America Supports You: Troops, Families Enjoy Radio City Show
By Samantha L. Quigley
American Forces Press Service
NEW YORK, Nov. 13, 2007 For thousands of servicemembers and their families, the “75th Celebration of the Radio City Christmas Spectacular” at New York’s Radio City Music Hall last night lived up to expectations and then some.
Air Force Capt. Scott Perkins, a C-5 pilot, and his wife, Shelly, get their photo taken in front of Radio City Music Hall in New York City, Nov. 12, 2007. Perkins and other servicemembers received free admission to the 75th Celebration of the Radio City Christmas Spectacular. Photo by Tech. Sgt. Adam M. Stump, USAF
(Click photo for screen-resolution image);high-resolution image available.
Microsoft Corp. and United Service Organizations partnered to thank the military community with “A Salute to Our Troops.” The software giant, which recently became a corporate supporter of the Defense Department’s “America Supports You” program, bought out the 5,600-seat theater for a private and complimentary performance of the annual holiday event.
America Supports You connects citizens and corporations with military personnel and their families serving at home and abroad. The USO also is a supporter of the program.
As the lobby filled, anticipation bubbled on top of excitement for many, maybe most of all for the youngest in the crowd.
“I hope that it’s way exciting!” said Kyra Sucharski, 10, whose father, Army Capt. Steve Sucharski, is stationed at the U.S. Military Academy at West Point, N.Y. The family had seen the show last year, and the beginning and the ending had impressed her. She hoped those parts were as good this year. Her father and her mother, Andrea, were grateful to Microsoft for the opportunity to attend the show.
“I think it shows … support for the troops,” he said. “It’s really a great big thank you, (and) I think a chance to get a thank you like this is kind of cool, especially around the holidays.”
The gesture became even more special when it was announced that the performance was being taped to air on NBC during the holiday season. The footage also will become part of a special DVD.
As Michael Allen, director of business strategy and operations for Microsoft’s federal division, had promised earlier, the show began a bit early with a surprise. Video messages from troops serving overseas played before a joint color guard rose from below the stage on an elevator platform. While the guard presented the colors, the 2006-07 Military Idol, Army Cpl. Victoria Golding, sang the national anthem.
The mood then shifted from sentimental to festive, as a herd of dancing reindeer carried Santa’s sleigh from a northern forest to the doors of Radio City Music Hall. The 3-D “trip” was an in-your-face experience for the audience, which donned special glasses to get the full effect.
Once Santa was in the house, he and a group of singers provided the entertainment between dance numbers, which featured the world-famous Rockettes and their precision steps. The dancers’ signature kick lines drew applause from the crowd, which included a group of wounded warriors from Walter Reed Army Medical Center in Washington.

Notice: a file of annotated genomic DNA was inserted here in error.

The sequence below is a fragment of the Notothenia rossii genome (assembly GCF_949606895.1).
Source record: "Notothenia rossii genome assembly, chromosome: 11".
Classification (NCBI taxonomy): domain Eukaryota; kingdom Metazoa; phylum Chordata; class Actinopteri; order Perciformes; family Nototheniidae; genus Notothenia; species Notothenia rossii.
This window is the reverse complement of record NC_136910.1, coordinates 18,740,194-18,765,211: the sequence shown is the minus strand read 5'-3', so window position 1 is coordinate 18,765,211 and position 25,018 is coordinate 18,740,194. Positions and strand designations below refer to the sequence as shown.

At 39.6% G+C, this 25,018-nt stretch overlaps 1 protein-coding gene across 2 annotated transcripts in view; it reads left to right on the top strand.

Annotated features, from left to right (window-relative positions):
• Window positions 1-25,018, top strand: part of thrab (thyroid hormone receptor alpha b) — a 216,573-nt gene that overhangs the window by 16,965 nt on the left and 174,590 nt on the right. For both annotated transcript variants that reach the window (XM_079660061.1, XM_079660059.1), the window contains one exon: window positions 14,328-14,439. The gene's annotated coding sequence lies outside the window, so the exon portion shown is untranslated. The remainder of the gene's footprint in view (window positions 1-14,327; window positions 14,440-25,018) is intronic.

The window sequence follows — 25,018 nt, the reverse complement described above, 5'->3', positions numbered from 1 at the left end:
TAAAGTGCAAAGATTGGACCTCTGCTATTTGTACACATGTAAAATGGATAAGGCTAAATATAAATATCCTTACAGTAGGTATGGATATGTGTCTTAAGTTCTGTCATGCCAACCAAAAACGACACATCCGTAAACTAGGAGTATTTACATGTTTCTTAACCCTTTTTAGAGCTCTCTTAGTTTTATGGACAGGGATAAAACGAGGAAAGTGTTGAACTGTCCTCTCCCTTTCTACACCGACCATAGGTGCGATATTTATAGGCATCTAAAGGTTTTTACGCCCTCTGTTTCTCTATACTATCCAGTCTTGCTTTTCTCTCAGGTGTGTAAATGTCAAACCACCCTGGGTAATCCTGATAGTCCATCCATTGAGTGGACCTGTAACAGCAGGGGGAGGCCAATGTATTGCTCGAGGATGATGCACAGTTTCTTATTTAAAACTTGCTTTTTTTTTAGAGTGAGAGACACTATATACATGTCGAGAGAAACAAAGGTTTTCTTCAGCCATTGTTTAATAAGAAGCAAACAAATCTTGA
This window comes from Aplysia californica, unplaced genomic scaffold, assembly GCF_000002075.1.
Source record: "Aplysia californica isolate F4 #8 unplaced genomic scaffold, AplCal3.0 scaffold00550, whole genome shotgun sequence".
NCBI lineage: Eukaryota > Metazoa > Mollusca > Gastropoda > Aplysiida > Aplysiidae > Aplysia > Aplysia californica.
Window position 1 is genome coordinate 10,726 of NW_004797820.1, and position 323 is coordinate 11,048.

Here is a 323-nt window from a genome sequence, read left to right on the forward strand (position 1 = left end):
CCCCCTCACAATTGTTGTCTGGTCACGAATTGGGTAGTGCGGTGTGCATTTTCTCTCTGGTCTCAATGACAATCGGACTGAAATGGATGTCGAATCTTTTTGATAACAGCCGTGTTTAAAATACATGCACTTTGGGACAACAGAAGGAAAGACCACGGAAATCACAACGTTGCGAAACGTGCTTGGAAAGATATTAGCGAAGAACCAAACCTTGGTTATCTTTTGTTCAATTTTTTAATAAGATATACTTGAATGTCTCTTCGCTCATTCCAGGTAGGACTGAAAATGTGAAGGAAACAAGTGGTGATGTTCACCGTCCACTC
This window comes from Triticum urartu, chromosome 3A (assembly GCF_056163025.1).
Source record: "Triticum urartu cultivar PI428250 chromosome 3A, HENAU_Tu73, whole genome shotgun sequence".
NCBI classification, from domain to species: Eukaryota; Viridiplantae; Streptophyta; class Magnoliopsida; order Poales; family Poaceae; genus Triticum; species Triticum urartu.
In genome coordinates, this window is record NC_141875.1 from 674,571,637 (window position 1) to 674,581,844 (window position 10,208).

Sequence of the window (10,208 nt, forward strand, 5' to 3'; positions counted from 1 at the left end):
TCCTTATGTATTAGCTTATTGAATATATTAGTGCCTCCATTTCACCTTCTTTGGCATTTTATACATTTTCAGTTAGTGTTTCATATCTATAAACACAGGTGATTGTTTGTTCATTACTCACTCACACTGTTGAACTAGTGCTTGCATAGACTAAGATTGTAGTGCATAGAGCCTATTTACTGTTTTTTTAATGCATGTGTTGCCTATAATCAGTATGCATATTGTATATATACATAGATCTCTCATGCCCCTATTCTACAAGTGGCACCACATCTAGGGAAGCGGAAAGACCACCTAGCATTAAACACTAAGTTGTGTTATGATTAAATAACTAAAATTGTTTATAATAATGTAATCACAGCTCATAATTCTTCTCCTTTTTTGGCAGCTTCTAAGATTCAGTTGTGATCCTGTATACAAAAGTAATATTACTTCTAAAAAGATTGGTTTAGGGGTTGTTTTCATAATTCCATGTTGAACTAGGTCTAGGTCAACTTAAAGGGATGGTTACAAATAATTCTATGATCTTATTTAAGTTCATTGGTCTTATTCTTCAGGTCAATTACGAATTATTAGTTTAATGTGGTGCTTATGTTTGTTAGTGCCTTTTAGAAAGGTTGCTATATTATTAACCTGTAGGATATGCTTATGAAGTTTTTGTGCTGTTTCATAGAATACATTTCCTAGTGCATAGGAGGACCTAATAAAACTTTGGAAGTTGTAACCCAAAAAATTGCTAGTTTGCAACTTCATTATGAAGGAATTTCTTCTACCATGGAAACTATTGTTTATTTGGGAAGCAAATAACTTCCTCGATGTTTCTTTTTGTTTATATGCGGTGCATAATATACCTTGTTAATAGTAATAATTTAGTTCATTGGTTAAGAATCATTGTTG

While the show is completely new for its 75th anniversary, the servicemembers and their guests were treated to some revised standards, including a toy soldier routine.
Before the show was finished, two live camels – one smiling at the audience – and a donkey had done their part to put smiles on the humans’ faces. As for audience participation, however, nothing topped the moment near the end of the performance when each servicemember, family member and guest held a small, lighted wand. The effect was awe-inspiring as the wands waved in the dark.
As the crowd exited the storied theater, it seemed the Rockettes had won a new generation of fans.
“The Rockettes were amazing,” Navy Seaman Apprentice Christopher Nunnally said. “I was blown away by the show.”
Currently stationed at Naval Submarine Base New London in Groton, Conn., Nunnally said he was happy to leave the show with a few mementos for his sister and his new wife, a sailor stationed in Japan. He said without Microsoft’s support he never would have come to New York or seen the show.
“I’m from a small town in Texas,” Nunnally said. “Coming to New York City for the first time, I really see how much people really do appreciate what we do.”
John Crandall, 11, disagreed with Nunnally, however. He said the scene in Santa’s workshop was the best. His sister, Mackenzie, 7, said she was glad to see the show again since she doesn’t remember the first time she sat in the theater for the show. She was only 3 at the time, she explained.
Her mom, Stephanie, said Microsoft provided families stationed at the U.S. Military Academy a good opportunity.
“It was fabulous for families to be able to come down,” she said. “I know a lot of families took advantage of that from West Point.” Her husband, Army Maj. Doug Crandall, was home with the couple’s other two children.
As the theater crew prepared for its third and final performance of the day, servicemembers and their guests spilled out onto the streets of the Big Apple with memories to keep them smiling throughout the holidays.